AUDIENCE GROWTH at michaelwest.com.au is part of the broader trend — the latest report for independent digital media shows overall growth of 21.7 per cent in the 27 sites in the index, while the “big four” – Sydney Morning Herald, The Age, The Australian and News.com.au – continue to decline in print and battle to get enough subscribers behind their paywalls to fund their newsrooms.

In the week when Crikey announced much welcome additions to its journalism ranks, it is great to be able to report the continued growth of online independent media(1) in Australia. In the third quarterly report, the 27 online sites(2) tracked grew their web traffic numbers by 21.74 per cent from February to May 2019. With the previous period growth of 10 per cent, that is a whopping 33.9 per cent compound growth over the last six months.

Crikey is another one of the outstanding performers on the list with 49 per cent monthly growth in visits – to 446,000 in May (despite having a paywall) according to SimilarWeb – an online audience measurement service. Crikey will need that kind of growth to help support the addition of a dozen journalists in their new INQ unit (”Inquiry Journalism”), but they seem to have found the right balance with their subscription model and funding from high net worthers Cameron O’Reilly and John Fairfax.

This is not only happening in Australia. Around there world there is growth in subscriber and reader engagement with independent media. This is a healthy trend in terms of news access. It is an interesting trend for retailers of news products, like newsagents.

I subscribe to four independent news outlets in Australia. I appreciate their independence. What these sites are doing for news is similar to what our businesses can do for retail. We are independent, competing with big business.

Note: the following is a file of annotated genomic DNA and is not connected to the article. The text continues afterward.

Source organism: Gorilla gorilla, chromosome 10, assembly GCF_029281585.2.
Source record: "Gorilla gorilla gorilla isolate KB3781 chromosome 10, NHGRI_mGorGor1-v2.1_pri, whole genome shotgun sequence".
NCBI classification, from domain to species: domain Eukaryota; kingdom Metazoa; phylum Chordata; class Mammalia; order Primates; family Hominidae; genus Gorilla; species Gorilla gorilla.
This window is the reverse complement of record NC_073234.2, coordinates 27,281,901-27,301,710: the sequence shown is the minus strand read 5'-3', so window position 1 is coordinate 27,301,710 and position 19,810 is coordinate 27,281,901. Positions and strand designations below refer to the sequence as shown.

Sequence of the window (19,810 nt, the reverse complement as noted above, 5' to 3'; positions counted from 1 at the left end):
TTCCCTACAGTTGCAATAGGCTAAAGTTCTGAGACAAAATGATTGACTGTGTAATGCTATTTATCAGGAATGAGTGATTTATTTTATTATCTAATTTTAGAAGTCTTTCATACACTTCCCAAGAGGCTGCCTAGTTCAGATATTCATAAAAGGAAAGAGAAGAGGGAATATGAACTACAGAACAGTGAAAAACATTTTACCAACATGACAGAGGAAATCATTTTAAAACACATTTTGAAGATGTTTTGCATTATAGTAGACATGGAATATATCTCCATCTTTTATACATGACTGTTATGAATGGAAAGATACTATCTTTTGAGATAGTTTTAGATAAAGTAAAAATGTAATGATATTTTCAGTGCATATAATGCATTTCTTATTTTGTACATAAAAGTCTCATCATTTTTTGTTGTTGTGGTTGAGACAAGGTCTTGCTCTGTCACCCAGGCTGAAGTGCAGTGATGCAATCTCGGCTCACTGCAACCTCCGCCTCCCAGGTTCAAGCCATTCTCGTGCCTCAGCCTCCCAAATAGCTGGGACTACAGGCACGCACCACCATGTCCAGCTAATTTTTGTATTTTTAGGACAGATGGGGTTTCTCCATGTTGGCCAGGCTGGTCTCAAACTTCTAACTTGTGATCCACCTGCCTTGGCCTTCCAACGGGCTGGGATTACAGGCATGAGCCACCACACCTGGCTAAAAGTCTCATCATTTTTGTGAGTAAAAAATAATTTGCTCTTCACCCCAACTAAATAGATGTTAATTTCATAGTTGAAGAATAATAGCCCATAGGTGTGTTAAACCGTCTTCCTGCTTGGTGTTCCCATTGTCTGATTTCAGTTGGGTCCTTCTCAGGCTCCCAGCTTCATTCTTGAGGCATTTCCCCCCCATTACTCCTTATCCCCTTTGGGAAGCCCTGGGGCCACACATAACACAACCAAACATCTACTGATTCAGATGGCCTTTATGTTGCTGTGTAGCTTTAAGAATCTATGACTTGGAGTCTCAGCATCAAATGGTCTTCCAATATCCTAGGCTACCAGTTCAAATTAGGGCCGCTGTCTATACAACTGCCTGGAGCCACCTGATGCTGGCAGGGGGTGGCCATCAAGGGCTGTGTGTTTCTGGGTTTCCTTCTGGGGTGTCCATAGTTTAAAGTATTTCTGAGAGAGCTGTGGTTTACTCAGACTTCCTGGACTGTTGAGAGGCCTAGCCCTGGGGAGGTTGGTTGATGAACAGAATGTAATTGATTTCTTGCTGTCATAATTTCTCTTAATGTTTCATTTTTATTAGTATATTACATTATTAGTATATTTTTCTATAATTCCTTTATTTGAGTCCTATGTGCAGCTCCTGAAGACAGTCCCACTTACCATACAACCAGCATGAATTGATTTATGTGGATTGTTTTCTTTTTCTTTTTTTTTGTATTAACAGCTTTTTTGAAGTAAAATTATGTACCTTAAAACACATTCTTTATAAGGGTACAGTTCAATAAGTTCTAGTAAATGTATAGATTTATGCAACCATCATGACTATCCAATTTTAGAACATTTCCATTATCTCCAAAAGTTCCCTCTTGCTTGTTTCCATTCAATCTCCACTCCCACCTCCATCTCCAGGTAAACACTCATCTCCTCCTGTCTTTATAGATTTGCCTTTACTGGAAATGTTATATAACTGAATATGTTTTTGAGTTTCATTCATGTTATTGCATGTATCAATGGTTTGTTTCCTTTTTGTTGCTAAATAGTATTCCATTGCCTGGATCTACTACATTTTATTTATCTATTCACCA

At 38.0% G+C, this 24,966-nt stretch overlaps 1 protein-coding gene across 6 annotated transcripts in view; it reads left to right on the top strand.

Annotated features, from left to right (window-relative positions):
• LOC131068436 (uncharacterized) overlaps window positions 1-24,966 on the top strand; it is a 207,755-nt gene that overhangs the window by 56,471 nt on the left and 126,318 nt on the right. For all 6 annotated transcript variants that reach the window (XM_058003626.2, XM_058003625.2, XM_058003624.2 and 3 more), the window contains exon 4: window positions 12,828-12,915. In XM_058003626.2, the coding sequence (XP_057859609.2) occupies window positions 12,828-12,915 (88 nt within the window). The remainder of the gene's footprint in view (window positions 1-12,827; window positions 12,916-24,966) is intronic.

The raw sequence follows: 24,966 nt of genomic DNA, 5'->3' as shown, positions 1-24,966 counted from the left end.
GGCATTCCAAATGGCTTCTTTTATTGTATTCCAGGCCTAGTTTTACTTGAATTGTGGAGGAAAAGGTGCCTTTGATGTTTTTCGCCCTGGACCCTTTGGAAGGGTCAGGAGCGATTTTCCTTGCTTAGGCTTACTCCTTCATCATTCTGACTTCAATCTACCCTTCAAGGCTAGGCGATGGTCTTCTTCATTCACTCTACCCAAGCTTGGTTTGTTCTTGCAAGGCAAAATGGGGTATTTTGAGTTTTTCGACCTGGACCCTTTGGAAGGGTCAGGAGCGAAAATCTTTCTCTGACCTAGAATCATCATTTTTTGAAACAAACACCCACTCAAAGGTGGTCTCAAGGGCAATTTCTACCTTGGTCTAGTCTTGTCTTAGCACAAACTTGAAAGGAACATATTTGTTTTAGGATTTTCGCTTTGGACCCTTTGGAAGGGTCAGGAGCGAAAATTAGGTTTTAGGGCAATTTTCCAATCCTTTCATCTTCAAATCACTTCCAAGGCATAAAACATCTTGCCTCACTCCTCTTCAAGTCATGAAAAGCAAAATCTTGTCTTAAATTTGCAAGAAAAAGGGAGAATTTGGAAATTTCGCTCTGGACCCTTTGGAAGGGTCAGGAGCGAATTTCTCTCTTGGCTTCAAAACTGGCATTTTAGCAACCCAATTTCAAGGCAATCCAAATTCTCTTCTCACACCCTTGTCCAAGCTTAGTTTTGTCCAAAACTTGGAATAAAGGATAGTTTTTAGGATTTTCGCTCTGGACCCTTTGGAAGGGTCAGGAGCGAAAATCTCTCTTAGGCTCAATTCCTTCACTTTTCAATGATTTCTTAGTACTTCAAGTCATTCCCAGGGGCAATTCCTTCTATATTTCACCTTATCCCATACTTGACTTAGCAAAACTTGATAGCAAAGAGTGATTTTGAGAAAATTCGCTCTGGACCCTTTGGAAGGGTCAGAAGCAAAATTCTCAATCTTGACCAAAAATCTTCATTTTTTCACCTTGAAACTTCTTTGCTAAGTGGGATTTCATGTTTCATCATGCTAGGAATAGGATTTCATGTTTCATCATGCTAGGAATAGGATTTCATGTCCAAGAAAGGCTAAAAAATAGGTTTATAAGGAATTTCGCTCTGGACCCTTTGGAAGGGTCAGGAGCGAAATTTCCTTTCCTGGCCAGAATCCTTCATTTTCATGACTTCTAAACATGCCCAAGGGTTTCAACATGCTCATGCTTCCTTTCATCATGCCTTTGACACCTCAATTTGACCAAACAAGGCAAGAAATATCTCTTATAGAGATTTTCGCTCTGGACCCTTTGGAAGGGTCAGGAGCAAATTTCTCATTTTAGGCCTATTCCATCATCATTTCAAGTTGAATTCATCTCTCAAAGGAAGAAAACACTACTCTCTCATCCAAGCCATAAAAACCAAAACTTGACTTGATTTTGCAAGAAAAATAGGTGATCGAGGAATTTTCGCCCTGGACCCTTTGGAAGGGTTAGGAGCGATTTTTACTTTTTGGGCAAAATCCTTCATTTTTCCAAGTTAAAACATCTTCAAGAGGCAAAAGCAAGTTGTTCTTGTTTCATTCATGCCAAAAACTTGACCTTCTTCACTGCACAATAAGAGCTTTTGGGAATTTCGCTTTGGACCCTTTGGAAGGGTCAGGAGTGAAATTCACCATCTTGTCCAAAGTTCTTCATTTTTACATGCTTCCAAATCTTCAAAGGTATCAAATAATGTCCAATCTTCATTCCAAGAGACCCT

Read more of the above article here.

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Magazines as stationery

Mark Fletcher on June 16, 2019 6:13 AM

Typo has a range of journals that look like National Geographic magazines, as part of their front of store stationery pitch. I have see it in three of their stores in the last two weeks.

They have gone for iconic covers that resonate. It’s a smart move by this forward leaning retailer. It would work well in our channel.

While we continue to pitch functional stationery, stores like Typo are growing sales through fashion related moves that encourage purchase beyond need.

This is the future of stationery growth. As paper is used less, we need to expand the reasons for people to purchase stationery products, if we want to remain in the category. No, a cute looking journal will not cut it.

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Smart move to pitch a lottery ticket as a gift

Mark Fletcher on June 15, 2019 6:53 AM

I love this pitch in a Wellington, New Zealand, lottery outlet of cards next to the lottery terminal. It guides shoppers about a lottery ticket (or product) as being ideal for slipping into a card, subtly encouraging the shopper without in-your-face marketing. It’s show, don’t tell.

I suspect that the placement of greeting cards next to the lottery counter helps in some way drive lottery product purchase – and not distract from general lottery product purchase.

It would be interesting to see this tested in a structured way in Australian lottery outlets, to see if the placement benefits card and lottery product sales. Such tests could be run in association with the lottery companies given the mutually beneficial outcome being sought.

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Should we consider armed security guards to cut theft?

Mark Fletcher on June 14, 2019 5:47 AM

Gerry Harvey has called for consideration of this.

“In a lot of our stores overseas, where we’ve got the security people, they’ve got guns on them.

“Now if those kids knew there was a security guard there with a gun on him, they would not have gone in.”

In my experience employee theft is a higher cost to retail businesses than shopper theft. But my data is from indie small businesses. Maybe in Gerry’s stores, people do walk out with washing machines and fridges.

I think the last thing we need is armed guards in retail. But, hey, Gerry loves a headline and he sure got that this week with this pitch of his.

I’d like to see evidence on what is being stolen by store type. This could inform a more educated and less shrill discussion.

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Have you seen the new Officeworks in Cheltenham Victoria